Use Of Cryoprotectants In Enhancing Viability Of Probiotic Lactobacillus Strains During Freeze-Drying And Storage
Khoramnia, Anahita (2007) Use Of Cryoprotectants In Enhancing Viability Of Probiotic Lactobacillus Strains During Freeze-Drying And Storage. Masters thesis, Universiti Putra Malaysia.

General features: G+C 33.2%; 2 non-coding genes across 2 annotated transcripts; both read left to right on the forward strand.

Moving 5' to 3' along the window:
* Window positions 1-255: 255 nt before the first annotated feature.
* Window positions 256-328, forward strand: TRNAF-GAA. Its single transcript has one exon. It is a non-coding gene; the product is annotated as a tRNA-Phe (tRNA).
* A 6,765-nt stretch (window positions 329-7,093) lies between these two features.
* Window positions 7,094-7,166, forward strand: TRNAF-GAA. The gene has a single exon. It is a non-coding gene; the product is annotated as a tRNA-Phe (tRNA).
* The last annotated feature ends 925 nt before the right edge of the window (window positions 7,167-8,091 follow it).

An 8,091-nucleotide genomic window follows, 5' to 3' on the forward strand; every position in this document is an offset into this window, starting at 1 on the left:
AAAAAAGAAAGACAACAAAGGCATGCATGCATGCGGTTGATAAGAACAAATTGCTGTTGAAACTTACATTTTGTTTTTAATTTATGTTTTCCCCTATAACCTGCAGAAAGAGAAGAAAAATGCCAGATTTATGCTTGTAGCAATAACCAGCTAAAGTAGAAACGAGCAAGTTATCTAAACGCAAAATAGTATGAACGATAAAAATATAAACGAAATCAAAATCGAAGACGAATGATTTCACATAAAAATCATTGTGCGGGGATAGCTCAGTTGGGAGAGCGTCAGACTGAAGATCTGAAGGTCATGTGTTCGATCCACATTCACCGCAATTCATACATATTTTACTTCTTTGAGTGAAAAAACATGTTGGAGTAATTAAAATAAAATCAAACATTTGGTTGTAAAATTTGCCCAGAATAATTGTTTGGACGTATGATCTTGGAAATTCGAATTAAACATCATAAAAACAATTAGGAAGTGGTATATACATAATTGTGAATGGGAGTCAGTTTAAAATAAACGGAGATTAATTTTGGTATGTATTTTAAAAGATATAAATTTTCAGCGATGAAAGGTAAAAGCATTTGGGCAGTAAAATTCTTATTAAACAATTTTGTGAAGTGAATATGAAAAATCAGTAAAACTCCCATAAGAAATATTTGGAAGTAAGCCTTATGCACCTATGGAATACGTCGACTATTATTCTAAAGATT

In recent years, probiotics have been considered to be used as feed supplements to improve the health and growth performance of poultry in place of antibiotic growth promoters. This is due to concerns that the rampant use of antibiotic growth promoters in livestock, particularly poultry, may produce adverse effects on humans, such as the development of antibiotic resistant bacteria and production of antibiotic residues in animal products. Unlike probiotics for humans, which are usually kept refrigerated, probiotics for poultry are normally kept in the farm at room temperature, and this may reduce the viability of the micro-organisms used in the probiotics during storage. Cryoprotectants incorporated during freeze drying of the probiotic could enhance the shelf-life of the probiotic micro-organisms. Thus, in this investigation, the main objective was to determine the best combination of cryoprotectants to enhance the viability of Lactobacillus brevis I25 and L. reuteri C10 during freeze-drying by using the response surface methodology (RSM). A five-level, three-variable central composite rotatable design (CCRD) was used to evaluate the interactive effects of skim milk, sucrose and lactose as cryoprotectants, on the viability of L. brevis I25 and L. reuteri C10 during freeze drying. The inputs, log cfu/ml, were derived experimentally and tested by RSM. The models were found to describe adequately the experimental range studied. The optimum combination of cryoprotectants derived via RSM analysis were: 8% skim milk, 22% sucrose, 0.5% lactose for L. brevis I25 and 19.5% skim milk, 1% sucrose, 9% lactose for L. reuteri C10. The actual experimental results on the viability of L. brevis I25 and L. reuteri C10 after freeze-drying were 8.88 and 8.83 log cfu/ml, respectively, under optimum formulation. These values were highly comparable to the predicted values by RSM method of SAS/STAT which were 8.82 log cfu/ml for L. brevis I25 and 8.89 log cfu/ml for L. reuteri C10. The log cfu/ml values for controls (freeze-dried without cryoprotectants) were 7.65 and 7.2 for L. brevis I25 and L. reuteri C10, respectively. During the six month storage study at 4oC and 30oC, the optimum cryoprotectant combination for L. brevis I25 had a very high survival rate at 4oC but not at 30oC. On the other hand, the survival rate of the best combination for L. reuteri C10 was very high at both temperatures during storage. There was 0% residual viability for control culture after 16 weeks of storage for L. brevis I25 at 4oC and after 4 weeks at 30oC. For L. reuteri C10 after 12 and 8 weeks no bacterial growth were detected at 4oC and 30oC, respectively. The organic acids and amylase activity of bacterial cultures were also analysed during storage. The results showed that during storage at 4oC, the acetic acid concentration decreased from 144 mM to 100.25 mM for L. brevis I25 and from 153 mM to 115.6 mM for L. reuteri C10. In the case of lactic acid, the concentration decreased from 294 mM to 215 mM for L. brevis I25 and 205 mM to 124 mM for L. reuteri C10. The concentration of succinic acid also decreased from 2.9 mM to 1.2 mM for L. brevis I25 and from 17 mM to 9.4 mM for L. reuteri C10. There was also a reduction in amylase activity from 0.2 U to 0.11 U for L. brevis I25 and from 0.34 U to 0.18 U for L. reuteri C10. Acid production and amylase activity patterns for both Lactobacillus strains correspond to the survival rate of the bacteria during storage at 30oC.
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